The Open Compute reference has a high CPU density, which is why a higher tower and good fans are important. However, many cloud applications will not benefit from this high of a CPU density for several reasons:

  • Some cloud providers may not want to concentrate too many users, applications or virtual machines onto a single cloud computing server for reliability reasons.
  • The applications running on a cloud computing server may be constrained by the available memory or by disk access, and the full potential of the CPUs might not be realized.
  • The applications might be constrained by network performance and similarly be unable to fully utilize the CPUs/cores that could be installed.

If any of these constraints apply, then it may be unnecessary to consider the higher cooling potential of the Open Compute design, and shorter towers may be easier to install to support a higher overall density of cloud computing servers.

How storage I/O affects cloud computing server needs

The next consideration for cloud computing server architecture is storage. Web applications typically don’t require a lot of storage and don't typically make large numbers of storage I/O accesses per second. That's important because applications that are waiting on storage I/O are holding memory capacity while they wait.

Consider using larger memory configurations for cloud applications that are more likely to use storage I/O frequently to avoid having to page the application in and out of memory.  Also, it may be difficult to justify the maximum number of CPUs/cores for applications that do frequent storage I/O, as CPU usage is normally minimal when an application is waiting for I/O to complete.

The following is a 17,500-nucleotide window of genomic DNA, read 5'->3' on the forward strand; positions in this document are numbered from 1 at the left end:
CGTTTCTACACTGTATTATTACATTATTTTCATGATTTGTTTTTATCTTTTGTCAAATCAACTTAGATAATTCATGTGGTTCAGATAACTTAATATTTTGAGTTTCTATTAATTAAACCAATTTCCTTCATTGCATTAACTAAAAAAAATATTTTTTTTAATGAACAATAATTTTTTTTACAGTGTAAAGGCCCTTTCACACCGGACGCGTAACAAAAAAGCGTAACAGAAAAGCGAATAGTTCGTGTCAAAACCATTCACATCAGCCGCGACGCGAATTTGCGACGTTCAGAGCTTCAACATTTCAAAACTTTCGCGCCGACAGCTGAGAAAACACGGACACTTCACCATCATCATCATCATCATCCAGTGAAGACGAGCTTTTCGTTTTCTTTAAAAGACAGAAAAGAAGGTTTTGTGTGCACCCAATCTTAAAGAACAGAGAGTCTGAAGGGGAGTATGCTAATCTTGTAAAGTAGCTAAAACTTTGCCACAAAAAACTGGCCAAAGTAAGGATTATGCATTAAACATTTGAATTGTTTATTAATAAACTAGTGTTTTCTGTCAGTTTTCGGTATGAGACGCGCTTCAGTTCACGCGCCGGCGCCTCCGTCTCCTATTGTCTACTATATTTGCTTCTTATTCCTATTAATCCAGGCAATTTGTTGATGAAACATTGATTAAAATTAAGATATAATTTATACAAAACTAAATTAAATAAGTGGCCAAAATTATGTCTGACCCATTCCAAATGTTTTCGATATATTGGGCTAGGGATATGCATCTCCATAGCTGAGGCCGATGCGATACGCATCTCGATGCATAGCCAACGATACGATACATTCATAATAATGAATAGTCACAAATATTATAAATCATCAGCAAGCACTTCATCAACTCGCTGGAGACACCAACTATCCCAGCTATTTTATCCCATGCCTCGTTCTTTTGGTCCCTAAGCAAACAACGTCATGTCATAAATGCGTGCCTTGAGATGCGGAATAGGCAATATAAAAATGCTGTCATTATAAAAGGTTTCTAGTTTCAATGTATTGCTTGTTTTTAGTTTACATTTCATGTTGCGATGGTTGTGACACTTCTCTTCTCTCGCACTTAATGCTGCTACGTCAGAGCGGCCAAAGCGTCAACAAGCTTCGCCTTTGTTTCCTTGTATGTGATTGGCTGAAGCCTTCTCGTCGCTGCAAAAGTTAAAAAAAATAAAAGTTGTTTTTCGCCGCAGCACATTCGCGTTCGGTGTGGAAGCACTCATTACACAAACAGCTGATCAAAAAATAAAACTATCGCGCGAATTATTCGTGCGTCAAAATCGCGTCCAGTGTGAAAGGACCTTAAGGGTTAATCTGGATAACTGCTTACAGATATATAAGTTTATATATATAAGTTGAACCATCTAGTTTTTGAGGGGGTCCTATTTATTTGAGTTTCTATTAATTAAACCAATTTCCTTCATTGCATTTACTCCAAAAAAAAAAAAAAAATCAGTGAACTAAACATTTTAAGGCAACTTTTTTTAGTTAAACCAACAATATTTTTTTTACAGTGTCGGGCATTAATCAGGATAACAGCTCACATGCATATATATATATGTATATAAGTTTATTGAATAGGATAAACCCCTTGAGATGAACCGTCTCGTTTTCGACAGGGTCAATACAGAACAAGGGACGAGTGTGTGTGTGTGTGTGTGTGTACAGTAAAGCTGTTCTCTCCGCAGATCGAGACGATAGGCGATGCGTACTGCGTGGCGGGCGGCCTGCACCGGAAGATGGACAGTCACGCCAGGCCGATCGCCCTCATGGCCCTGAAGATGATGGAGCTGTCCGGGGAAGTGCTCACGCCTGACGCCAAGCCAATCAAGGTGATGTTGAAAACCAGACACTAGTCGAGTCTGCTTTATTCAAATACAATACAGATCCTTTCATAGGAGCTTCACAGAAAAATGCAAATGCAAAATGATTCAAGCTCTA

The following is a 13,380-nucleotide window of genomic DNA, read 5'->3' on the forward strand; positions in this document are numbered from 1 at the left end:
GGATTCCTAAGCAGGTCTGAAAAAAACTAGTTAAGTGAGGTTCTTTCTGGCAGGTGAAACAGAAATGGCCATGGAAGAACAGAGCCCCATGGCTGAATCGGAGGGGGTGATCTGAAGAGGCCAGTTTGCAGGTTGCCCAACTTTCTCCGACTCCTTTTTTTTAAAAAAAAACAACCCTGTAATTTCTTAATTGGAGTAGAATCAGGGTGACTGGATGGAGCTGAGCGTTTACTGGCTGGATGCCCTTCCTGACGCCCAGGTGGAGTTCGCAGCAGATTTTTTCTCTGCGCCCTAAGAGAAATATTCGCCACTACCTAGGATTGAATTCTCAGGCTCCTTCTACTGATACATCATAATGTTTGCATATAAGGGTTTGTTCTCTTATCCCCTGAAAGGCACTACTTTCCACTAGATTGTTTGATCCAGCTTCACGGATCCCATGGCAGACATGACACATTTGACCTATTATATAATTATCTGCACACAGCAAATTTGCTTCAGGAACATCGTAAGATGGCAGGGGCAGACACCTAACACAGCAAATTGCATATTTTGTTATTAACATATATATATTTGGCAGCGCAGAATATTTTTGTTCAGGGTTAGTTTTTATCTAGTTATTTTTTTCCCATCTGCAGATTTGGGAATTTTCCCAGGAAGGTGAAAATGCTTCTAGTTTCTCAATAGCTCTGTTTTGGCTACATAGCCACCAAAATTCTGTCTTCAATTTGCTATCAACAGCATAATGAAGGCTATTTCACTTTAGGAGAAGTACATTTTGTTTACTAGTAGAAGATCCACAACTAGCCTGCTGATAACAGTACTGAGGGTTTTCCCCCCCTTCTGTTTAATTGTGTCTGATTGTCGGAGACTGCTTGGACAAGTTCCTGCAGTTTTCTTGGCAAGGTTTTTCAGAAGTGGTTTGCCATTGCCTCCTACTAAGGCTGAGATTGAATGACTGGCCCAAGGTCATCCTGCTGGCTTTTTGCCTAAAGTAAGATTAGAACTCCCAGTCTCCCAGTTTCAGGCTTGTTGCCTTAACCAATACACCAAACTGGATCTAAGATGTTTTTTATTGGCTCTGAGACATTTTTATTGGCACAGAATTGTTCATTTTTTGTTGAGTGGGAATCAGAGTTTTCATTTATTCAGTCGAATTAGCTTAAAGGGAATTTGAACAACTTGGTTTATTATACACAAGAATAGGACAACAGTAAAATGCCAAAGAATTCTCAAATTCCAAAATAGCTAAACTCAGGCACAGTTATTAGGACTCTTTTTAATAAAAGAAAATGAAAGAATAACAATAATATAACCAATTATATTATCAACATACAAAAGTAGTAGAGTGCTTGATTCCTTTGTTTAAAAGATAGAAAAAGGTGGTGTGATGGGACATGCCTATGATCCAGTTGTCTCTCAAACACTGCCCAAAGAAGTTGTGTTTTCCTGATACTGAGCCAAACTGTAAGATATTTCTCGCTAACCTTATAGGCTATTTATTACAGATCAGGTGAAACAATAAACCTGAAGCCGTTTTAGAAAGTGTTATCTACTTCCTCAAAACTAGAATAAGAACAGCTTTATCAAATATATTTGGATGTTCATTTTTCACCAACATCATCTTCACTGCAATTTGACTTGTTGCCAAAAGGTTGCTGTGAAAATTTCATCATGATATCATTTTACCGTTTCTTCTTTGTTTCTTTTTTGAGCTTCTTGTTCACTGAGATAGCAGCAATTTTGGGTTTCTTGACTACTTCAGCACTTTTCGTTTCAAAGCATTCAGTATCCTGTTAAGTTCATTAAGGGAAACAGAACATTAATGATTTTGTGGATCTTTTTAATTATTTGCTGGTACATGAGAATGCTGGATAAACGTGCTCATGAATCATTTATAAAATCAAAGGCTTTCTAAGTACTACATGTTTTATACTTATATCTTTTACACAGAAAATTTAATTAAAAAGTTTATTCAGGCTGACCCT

A specific storage issue cloud operators may have with the Open Compute is the storage interface. Web applications are not heavy users of disk I/O, and SATA is best suited for dedicated local server access rather than storage pool access.

Additionally, it is likely that a Fibre Channel interface would be preferable to SATA for applications that demand more data storage than typical Web servers -- including many of the Platform as a Service (PaaS) offerings that will be tightly coupled with enterprise IT in hybrid clouds. Software as a Service (SaaS) providers must examine the storage usage of their applications to determine whether more sophisticated storage interfaces are justified.

Cloud computing server guidelines to consider

Here are some summary observations for cloud providers looking for quick guidance on cloud computing server architecture: